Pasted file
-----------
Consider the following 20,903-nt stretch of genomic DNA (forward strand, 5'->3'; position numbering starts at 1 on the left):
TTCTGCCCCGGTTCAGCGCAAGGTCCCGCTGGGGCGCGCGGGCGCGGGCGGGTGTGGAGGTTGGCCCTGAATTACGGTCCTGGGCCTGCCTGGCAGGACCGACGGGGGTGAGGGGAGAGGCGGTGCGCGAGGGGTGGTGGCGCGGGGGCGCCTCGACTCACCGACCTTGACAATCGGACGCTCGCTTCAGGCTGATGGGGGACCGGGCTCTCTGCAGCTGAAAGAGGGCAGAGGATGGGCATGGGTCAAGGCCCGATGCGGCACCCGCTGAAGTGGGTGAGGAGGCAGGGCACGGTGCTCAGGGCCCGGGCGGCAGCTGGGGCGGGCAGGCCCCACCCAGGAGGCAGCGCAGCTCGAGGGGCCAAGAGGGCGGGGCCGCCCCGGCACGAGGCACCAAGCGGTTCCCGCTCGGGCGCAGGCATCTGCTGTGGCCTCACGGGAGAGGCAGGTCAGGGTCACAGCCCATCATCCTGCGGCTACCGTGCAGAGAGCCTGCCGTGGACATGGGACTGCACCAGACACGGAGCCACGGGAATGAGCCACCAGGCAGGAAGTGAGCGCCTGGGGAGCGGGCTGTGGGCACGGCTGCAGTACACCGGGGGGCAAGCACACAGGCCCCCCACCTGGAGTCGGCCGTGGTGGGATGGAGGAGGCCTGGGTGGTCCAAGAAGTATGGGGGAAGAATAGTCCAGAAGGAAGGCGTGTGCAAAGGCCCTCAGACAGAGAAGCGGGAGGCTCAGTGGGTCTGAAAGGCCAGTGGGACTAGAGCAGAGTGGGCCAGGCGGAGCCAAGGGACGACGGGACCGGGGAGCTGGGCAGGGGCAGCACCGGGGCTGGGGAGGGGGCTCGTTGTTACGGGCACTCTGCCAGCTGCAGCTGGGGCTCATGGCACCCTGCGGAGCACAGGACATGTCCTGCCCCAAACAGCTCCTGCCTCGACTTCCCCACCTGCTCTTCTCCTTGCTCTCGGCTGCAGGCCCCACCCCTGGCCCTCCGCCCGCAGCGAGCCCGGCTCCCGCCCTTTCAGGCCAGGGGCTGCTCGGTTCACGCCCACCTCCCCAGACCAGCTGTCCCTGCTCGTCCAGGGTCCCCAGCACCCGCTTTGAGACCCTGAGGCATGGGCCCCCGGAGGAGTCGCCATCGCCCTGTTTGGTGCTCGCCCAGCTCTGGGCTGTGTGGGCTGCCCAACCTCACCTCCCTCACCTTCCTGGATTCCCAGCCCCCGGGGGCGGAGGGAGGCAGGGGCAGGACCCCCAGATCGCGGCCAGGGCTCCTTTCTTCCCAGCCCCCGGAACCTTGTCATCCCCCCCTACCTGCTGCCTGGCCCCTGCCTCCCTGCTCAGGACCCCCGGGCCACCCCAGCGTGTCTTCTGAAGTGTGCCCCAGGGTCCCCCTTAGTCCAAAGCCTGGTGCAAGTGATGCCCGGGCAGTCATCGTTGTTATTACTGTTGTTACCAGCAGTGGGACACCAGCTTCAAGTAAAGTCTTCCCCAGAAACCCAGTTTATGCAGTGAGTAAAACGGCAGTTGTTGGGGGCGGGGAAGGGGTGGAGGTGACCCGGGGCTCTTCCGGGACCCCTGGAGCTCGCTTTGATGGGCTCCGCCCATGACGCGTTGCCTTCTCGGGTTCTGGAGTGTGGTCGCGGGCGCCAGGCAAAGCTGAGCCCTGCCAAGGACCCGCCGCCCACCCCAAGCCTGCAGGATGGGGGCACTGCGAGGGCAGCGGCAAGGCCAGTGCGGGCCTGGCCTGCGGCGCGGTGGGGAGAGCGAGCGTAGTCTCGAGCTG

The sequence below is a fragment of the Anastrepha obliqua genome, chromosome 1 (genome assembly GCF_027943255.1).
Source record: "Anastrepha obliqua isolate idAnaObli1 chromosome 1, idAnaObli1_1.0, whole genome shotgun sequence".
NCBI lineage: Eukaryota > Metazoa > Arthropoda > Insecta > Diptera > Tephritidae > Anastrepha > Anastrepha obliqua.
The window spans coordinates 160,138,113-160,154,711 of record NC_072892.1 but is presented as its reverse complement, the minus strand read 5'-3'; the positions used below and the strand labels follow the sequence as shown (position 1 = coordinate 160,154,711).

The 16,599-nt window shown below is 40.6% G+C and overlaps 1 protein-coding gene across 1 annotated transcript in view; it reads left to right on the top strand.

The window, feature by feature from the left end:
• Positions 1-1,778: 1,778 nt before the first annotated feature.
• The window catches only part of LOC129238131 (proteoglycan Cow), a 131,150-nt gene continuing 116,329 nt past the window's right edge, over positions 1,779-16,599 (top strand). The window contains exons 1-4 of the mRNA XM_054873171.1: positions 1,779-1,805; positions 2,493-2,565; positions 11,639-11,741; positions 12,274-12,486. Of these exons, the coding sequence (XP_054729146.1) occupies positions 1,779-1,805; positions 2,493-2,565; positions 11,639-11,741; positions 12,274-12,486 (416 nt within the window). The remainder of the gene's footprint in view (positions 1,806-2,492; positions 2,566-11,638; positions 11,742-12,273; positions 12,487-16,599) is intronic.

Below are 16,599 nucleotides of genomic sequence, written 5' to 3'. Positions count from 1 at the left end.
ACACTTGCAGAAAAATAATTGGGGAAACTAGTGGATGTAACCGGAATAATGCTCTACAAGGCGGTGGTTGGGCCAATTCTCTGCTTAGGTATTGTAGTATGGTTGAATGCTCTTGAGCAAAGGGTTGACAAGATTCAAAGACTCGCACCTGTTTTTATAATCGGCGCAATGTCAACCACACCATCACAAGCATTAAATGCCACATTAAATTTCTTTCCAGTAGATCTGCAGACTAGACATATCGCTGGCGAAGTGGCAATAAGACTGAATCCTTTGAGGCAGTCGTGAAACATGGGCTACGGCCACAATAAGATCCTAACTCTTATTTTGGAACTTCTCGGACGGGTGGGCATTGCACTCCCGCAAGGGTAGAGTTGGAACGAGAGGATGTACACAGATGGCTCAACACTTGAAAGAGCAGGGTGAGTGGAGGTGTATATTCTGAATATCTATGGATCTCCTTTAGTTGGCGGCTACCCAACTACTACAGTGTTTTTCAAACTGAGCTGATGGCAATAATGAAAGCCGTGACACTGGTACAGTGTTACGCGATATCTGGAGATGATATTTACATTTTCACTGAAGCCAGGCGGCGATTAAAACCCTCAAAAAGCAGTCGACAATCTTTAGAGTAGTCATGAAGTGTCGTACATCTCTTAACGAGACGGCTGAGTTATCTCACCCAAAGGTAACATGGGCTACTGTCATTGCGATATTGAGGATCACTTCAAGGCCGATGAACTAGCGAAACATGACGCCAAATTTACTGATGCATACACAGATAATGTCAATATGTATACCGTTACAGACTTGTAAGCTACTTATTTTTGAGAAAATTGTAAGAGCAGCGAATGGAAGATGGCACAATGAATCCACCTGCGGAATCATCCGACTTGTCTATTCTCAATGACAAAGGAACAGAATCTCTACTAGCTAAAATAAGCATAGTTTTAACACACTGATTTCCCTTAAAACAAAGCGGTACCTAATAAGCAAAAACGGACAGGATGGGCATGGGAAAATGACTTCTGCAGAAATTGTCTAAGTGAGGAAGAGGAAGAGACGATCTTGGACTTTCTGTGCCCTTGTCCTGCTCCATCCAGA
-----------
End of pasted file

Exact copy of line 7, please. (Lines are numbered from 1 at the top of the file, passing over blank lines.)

The 16,599-nt window shown below is 40.6% G+C and overlaps 1 protein-coding gene across 1 annotated transcript in view; it reads left to right on the top strand.